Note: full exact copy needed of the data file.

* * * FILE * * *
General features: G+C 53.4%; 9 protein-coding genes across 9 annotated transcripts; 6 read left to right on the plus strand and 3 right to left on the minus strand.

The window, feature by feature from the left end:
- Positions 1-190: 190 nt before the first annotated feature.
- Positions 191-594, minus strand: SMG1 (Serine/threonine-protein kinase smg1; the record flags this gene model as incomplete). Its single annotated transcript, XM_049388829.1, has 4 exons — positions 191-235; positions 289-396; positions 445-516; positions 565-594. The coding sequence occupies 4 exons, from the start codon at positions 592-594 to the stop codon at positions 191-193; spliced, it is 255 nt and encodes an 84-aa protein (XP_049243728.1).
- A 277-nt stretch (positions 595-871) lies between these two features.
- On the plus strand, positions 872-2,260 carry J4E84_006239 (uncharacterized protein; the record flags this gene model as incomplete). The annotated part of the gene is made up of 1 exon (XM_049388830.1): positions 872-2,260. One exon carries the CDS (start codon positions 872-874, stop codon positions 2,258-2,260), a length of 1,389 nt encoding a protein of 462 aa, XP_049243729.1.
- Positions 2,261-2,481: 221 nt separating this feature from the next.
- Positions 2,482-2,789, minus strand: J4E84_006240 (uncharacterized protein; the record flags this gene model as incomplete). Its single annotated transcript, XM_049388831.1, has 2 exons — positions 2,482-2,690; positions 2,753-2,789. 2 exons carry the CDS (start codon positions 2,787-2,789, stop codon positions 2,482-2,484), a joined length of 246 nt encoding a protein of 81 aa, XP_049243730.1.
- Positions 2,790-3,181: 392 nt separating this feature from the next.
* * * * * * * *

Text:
General features: G+C 53.4%; 9 protein-coding genes across 9 annotated transcripts; 6 read left to right on the plus strand and 3 right to left on the minus strand.

The window, feature by feature from the left end:
- Positions 1-190: 190 nt before the first annotated feature.
- Positions 191-594, minus strand: SMG1 (Serine/threonine-protein kinase smg1; the record flags this gene model as incomplete). Its single annotated transcript, XM_049388829.1, has 4 exons — positions 191-235; positions 289-396; positions 445-516; positions 565-594. The coding sequence occupies 4 exons, from the start codon at positions 592-594 to the stop codon at positions 191-193; spliced, it is 255 nt and encodes an 84-aa protein (XP_049243728.1).
- A 277-nt stretch (positions 595-871) lies between these two features.
- On the plus strand, positions 872-2,260 carry J4E84_006239 (uncharacterized protein; the record flags this gene model as incomplete). The annotated part of the gene is made up of 1 exon (XM_049388830.1): positions 872-2,260. One exon carries the CDS (start codon positions 872-874, stop codon positions 2,258-2,260), a length of 1,389 nt encoding a protein of 462 aa, XP_049243729.1.
- Positions 2,261-2,481: 221 nt separating this feature from the next.
- Positions 2,482-2,789, minus strand: J4E84_006240 (uncharacterized protein; the record flags this gene model as incomplete). Its single annotated transcript, XM_049388831.1, has 2 exons — positions 2,482-2,690; positions 2,753-2,789. 2 exons carry the CDS (start codon positions 2,787-2,789, stop codon positions 2,482-2,484), a joined length of 246 nt encoding a protein of 81 aa, XP_049243730.1.
- Positions 2,790-3,181: 392 nt separating this feature from the next.